RealTraps - Installing Tri-Corner Traps

Step by Step Instructions

..TRI-CORNER MOUNTING..

 

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Now this is the way to treat a corner! Click any of these images to see a larger version.
INSTALLING TRI-CORNER TRAPS

This product is now discontinued, but these installation instructions still apply for mounting 2x2 MiniTraps.

RealTraps Tri-Corners are the ideal complement for MiniTraps and MondoTraps mounted straddling corners. Besides treating more of the room's total surface, they're a good choice when appearance concerns prevent placing traps along the length of wall-ceiling corner.

The photos and text that follow explain how to install RealTraps Tri-Corner traps using the supplied springs and cable tie. Hanging a bass trap in front of a tri-corner may seem an impossible task, because the trap itself prevents getting your hands behind it! Fortunately, we devised a clever method that is not too difficult, even for one person. However, it is easier if you have a helper to hold the trap while you attach it.

These traps can also be placed in the tri-corners where two walls meet the floor. In that case there's nothing to hang, though if your room doesn't have carpet you may need to put some foam sticky tape on the bottom edge to keep it from sliding down. This foam tape is the type meant for sealing drafty windows, and is commonly available at hardware stores.

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ATTACH THE D-RING

Tri-Corner and 2 by 2 foot MiniTraps come with a Molly bolt and a plain screw. Most rooms have studs behind the walls in every corner, so you can use a sheet rock screw as shown here. Otherwise use the Molly bolt. Using Molly bolts is described in more detail on the Installing MiniTraps and Rigid Mounting pages. Either way, put the screw through the D-ring and screw it in all the way. Top

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ATTACH THE LONG SPRING TO THE TRAP

Tri-Corner traps come with two springs to hold the trap in place. The short spring is attached at our factory for your convenience. But we can't attach the longer spring because it won't fit inside the packaging, so you'll have to attach that spring yourself. This is not difficult - simply slip the loop at the end of the spring around the raised portion of the trap. Top

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PROTECT YOUR WALLS!

To reduce the chance of scratching up your walls we suggest using masking tape to attach the box corner bumpers to the trap, as shown here. This is not strictly necessary if you're careful handling the trap, and is suggested only as a precaution. Top

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ATTACH THE LONG SPRING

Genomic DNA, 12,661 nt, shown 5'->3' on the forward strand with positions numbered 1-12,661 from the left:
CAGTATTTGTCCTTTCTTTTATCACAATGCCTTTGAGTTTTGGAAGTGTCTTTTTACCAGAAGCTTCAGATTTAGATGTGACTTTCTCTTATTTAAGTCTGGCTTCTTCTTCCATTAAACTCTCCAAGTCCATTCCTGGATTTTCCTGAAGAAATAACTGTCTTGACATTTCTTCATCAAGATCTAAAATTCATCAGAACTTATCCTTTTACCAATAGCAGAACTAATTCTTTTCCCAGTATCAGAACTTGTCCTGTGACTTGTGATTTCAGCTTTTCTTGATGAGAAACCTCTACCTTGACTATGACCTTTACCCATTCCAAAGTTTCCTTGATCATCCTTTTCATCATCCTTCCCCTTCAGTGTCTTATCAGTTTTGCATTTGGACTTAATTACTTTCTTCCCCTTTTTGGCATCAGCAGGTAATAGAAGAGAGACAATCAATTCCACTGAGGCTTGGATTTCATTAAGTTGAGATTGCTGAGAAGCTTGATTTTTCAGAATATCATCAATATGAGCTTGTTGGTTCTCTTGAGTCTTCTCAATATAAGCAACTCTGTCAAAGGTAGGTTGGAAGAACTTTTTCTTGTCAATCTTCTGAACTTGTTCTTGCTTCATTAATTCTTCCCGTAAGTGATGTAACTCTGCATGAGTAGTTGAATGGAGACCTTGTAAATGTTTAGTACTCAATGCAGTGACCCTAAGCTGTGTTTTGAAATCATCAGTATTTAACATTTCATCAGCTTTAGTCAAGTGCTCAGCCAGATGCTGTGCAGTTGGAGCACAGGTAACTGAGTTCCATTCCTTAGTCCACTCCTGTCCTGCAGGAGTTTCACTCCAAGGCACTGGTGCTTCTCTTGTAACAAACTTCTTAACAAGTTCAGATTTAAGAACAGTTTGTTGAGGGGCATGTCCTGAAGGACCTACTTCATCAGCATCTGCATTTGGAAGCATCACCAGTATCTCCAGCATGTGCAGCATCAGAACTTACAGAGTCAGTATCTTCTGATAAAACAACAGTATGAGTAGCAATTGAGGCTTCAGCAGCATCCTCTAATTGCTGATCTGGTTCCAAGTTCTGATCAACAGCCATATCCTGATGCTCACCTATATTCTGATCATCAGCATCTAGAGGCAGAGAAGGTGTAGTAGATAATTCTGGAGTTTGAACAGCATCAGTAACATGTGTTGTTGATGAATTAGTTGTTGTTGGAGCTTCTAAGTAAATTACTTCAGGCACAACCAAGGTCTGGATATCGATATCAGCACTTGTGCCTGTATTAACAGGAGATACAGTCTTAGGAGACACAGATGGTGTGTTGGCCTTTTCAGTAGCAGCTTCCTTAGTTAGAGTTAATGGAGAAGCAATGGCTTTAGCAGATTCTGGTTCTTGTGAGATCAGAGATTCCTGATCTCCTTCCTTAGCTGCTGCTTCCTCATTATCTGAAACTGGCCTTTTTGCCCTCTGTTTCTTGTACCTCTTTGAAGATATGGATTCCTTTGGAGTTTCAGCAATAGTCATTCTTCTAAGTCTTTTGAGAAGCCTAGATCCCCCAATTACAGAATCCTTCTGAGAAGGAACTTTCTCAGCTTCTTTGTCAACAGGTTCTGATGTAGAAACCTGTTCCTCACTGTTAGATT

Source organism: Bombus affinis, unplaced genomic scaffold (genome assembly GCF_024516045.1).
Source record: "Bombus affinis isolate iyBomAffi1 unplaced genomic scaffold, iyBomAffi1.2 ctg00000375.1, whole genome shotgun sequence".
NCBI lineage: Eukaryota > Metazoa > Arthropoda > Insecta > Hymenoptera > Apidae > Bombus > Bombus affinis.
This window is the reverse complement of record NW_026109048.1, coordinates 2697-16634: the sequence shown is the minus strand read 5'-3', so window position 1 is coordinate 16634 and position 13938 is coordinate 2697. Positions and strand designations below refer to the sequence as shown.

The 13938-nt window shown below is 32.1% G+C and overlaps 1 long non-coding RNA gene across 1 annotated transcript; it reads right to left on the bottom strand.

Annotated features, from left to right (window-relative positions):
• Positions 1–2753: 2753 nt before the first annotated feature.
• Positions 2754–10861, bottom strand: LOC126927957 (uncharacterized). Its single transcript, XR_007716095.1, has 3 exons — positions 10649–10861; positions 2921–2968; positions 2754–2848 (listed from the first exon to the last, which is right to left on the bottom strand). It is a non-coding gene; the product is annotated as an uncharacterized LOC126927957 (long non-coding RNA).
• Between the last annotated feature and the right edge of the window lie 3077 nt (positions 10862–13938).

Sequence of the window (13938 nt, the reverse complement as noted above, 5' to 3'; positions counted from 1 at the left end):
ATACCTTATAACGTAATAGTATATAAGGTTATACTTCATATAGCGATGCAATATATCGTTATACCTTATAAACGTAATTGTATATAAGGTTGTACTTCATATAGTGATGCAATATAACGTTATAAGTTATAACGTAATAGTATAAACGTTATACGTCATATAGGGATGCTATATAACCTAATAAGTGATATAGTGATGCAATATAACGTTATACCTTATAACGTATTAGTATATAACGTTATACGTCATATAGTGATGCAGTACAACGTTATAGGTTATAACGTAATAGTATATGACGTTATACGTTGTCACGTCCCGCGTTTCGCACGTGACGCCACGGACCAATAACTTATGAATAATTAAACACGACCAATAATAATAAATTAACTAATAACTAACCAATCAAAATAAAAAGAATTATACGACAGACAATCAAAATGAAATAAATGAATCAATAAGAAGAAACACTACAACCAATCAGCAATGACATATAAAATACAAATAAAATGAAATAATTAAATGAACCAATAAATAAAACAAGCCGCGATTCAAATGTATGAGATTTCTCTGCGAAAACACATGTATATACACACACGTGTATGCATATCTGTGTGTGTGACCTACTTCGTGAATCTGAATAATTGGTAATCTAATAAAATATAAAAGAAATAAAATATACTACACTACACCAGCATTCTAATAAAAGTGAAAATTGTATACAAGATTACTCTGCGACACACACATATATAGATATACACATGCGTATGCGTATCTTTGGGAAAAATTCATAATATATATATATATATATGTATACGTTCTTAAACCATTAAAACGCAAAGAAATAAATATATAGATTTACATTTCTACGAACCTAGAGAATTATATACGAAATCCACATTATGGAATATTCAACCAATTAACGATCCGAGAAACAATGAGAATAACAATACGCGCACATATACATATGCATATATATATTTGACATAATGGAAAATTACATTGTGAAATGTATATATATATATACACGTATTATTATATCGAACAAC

Attach the longer spring to the D-ring as shown. This spring serves as a "third hand" while you're working, to keep the trap from falling to the floor while you use both hands for the remaining operations. Top

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THREAD THE CABLE TIE

The cable tie and short spring are what actually hold the trap in place. Slip the pointed end of the cable tie through the D-ring as shown. It may seem that the direction shown is backwards, but trust us on this. Only one cable tie is needed to install a Tri-corner trap, but we include an extra in case you make a mistake and have to cut the tie and try again. Top

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PULL THE CABLE TIE INTO PLACE

This next step is the key part of the process. Thread the cable tie through the D-ring, then down and through the loop at the end of the short spring. Next, pull it upward and thread the tip into the mating slot at the other end of the cable tie. Continue to pull on the tip end of the cable tie to tighten the tie, while you guide the trap into the corner.

You may have to rotate the trap left and right a bit until it's straight. Then keep tightening the cable tie, rotating the loop upward as needed to keep the "nub" at the top near the D-ring. Top

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PULL A LITTLE MORE

This is what the trap looks like once the cable tie has been pulled tightly and the trap is in its final position. Top

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SNIP THE CABLE TIE

Finally, snip the cable tie and push the end behind the trap so it doesn't show. Top

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VOILA - DONE!

And there you have it!

Thanks to George Hoenninger for the photo below of his fabulous 2-channel setup. Top

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